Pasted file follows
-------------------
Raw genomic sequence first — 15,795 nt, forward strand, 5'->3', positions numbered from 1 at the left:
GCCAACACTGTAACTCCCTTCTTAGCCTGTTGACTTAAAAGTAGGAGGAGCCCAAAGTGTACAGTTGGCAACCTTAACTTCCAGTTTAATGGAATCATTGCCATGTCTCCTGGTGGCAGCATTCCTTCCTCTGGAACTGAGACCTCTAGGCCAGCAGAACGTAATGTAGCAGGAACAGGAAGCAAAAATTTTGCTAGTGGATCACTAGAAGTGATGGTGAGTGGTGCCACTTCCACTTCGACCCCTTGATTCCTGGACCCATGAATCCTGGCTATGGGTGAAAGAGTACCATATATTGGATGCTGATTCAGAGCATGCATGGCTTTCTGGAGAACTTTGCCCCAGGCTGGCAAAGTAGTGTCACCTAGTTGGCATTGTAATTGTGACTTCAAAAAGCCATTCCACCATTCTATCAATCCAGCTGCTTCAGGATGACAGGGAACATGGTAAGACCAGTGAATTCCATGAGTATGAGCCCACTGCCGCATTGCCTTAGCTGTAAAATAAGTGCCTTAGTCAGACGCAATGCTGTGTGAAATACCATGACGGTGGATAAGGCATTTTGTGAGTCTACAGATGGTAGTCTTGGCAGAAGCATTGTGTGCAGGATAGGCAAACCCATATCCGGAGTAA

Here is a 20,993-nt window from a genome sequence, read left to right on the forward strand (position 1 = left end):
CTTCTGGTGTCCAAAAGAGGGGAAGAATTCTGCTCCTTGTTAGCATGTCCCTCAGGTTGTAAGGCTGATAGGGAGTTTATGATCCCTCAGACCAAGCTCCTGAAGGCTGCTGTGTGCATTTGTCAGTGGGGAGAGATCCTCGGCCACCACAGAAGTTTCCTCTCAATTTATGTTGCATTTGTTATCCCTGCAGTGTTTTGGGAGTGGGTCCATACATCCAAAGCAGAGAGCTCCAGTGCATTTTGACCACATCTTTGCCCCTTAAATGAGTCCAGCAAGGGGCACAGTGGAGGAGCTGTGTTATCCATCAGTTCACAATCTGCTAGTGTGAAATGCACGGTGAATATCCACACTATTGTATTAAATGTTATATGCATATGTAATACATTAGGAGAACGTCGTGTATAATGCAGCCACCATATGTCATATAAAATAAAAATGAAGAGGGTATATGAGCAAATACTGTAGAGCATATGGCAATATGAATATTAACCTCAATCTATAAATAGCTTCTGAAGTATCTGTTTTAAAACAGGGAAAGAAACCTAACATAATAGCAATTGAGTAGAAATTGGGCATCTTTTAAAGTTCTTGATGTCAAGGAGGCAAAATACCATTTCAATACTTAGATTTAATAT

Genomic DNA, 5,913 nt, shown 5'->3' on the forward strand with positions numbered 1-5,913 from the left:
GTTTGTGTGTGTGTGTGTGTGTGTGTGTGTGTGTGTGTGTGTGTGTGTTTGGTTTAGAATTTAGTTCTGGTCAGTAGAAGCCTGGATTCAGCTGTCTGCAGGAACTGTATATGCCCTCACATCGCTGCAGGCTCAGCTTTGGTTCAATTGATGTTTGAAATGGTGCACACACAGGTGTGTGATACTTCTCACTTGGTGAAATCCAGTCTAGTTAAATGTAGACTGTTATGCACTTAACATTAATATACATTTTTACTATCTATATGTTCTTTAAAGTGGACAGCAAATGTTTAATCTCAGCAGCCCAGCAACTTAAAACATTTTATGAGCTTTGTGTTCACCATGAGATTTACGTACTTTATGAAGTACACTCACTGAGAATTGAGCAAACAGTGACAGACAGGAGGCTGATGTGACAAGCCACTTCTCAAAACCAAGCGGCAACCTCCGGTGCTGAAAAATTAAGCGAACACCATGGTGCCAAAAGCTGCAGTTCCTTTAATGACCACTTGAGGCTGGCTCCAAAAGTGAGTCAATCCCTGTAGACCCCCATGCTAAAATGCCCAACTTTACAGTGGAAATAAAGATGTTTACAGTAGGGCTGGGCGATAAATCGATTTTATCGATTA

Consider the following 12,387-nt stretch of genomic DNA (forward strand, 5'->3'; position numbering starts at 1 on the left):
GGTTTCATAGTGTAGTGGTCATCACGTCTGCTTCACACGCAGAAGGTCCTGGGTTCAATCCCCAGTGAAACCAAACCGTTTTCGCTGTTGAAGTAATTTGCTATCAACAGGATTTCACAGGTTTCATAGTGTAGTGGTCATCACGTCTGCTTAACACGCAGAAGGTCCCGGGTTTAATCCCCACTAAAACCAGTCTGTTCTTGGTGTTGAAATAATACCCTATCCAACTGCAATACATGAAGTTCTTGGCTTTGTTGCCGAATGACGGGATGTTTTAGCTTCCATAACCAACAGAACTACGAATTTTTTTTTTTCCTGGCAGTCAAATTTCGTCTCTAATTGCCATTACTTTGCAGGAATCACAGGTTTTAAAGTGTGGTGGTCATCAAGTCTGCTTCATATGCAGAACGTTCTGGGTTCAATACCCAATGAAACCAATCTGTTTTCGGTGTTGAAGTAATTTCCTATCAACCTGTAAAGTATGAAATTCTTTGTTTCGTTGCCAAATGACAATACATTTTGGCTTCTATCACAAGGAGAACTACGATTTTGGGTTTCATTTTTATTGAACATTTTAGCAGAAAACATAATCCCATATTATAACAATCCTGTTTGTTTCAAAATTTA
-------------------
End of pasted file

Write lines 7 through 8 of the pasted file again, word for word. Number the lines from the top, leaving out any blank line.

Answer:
Consider the following 12,387-nt stretch of genomic DNA (forward strand, 5'->3'; position numbering starts at 1 on the left):
GGTTTCATAGTGTAGTGGTCATCACGTCTGCTTCACACGCAGAAGGTCCTGGGTTCAATCCCCAGTGAAACCAAACCGTTTTCGCTGTTGAAGTAATTTGCTATCAACAGGATTTCACAGGTTTCATAGTGTAGTGGTCATCACGTCTGCTTAACACGCAGAAGGTCCCGGGTTTAATCCCCACTAAAACCAGTCTGTTCTTGGTGTTGAAATAATACCCTATCCAACTGCAATACATGAAGTTCTTGGCTTTGTTGCCGAATGACGGGATGTTTTAGCTTCCATAACCAACAGAACTACGAATTTTTTTTTTTCCTGGCAGTCAAATTTCGTCTCTAATTGCCATTACTTTGCAGGAATCACAGGTTTTAAAGTGTGGTGGTCATCAAGTCTGCTTCATATGCAGAACGTTCTGGGTTCAATACCCAATGAAACCAATCTGTTTTCGGTGTTGAAGTAATTTCCTATCAACCTGTAAAGTATGAAATTCTTTGTTTCGTTGCCAAATGACAATACATTTTGGCTTCTATCACAAGGAGAACTACGATTTTGGGTTTCATTTTTATTGAACATTTTAGCAGAAAACATAATCCCATATTATAACAATCCTGTTTGTTTCAAAATTTA